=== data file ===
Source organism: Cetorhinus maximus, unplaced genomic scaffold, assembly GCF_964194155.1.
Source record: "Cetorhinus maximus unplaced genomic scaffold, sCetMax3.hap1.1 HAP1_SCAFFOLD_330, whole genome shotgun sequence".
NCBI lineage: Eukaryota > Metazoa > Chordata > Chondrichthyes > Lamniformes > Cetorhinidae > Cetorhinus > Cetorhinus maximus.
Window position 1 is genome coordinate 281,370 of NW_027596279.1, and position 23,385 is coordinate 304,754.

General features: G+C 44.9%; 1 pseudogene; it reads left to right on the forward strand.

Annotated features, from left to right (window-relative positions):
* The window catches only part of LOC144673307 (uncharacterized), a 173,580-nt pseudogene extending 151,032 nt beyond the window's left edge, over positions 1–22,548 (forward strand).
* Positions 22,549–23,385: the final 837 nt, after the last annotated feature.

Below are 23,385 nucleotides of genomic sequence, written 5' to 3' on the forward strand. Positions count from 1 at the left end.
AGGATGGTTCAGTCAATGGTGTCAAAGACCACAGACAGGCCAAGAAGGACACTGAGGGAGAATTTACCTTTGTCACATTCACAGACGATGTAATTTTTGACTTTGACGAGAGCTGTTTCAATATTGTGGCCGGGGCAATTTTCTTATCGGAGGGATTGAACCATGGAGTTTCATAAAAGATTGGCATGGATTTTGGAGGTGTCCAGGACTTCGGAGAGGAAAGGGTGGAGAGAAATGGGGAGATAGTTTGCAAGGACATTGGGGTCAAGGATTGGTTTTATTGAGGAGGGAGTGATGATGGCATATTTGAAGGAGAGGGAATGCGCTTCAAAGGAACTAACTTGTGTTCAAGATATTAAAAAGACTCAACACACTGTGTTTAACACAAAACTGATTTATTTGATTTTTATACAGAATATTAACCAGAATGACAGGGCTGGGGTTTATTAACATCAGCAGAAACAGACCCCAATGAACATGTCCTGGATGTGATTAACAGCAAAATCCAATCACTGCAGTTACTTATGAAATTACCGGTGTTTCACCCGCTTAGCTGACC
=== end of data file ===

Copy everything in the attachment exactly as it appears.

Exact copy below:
Source organism: Cetorhinus maximus, unplaced genomic scaffold, assembly GCF_964194155.1.
Source record: "Cetorhinus maximus unplaced genomic scaffold, sCetMax3.hap1.1 HAP1_SCAFFOLD_330, whole genome shotgun sequence".
NCBI lineage: Eukaryota > Metazoa > Chordata > Chondrichthyes > Lamniformes > Cetorhinidae > Cetorhinus > Cetorhinus maximus.
Window position 1 is genome coordinate 281,370 of NW_027596279.1, and position 23,385 is coordinate 304,754.

General features: G+C 44.9%; 1 pseudogene; it reads left to right on the forward strand.

Annotated features, from left to right (window-relative positions):
* The window catches only part of LOC144673307 (uncharacterized), a 173,580-nt pseudogene extending 151,032 nt beyond the window's left edge, over positions 1–22,548 (forward strand).
* Positions 22,549–23,385: the final 837 nt, after the last annotated feature.

Below are 23,385 nucleotides of genomic sequence, written 5' to 3' on the forward strand. Positions count from 1 at the left end.
AGGATGGTTCAGTCAATGGTGTCAAAGACCACAGACAGGCCAAGAAGGACACTGAGGGAGAATTTACCTTTGTCACATTCACAGACGATGTAATTTTTGACTTTGACGAGAGCTGTTTCAATATTGTGGCCGGGGCAATTTTCTTATCGGAGGGATTGAACCATGGAGTTTCATAAAAGATTGGCATGGATTTTGGAGGTGTCCAGGACTTCGGAGAGGAAAGGGTGGAGAGAAATGGGGAGATAGTTTGCAAGGACATTGGGGTCAAGGATTGGTTTTATTGAGGAGGGAGTGATGATGGCATATTTGAAGGAGAGGGAATGCGCTTCAAAGGAACTAACTTGTGTTCAAGATATTAAAAAGACTCAACACACTGTGTTTAACACAAAACTGATTTATTTGATTTTTATACAGAATATTAACCAGAATGACAGGGCTGGGGTTTATTAACATCAGCAGAAACAGACCCCAATGAACATGTCCTGGATGTGATTAACAGCAAAATCCAATCACTGCAGTTACTTATGAAATTACCGGTGTTTCACCCGCTTAGCTGACC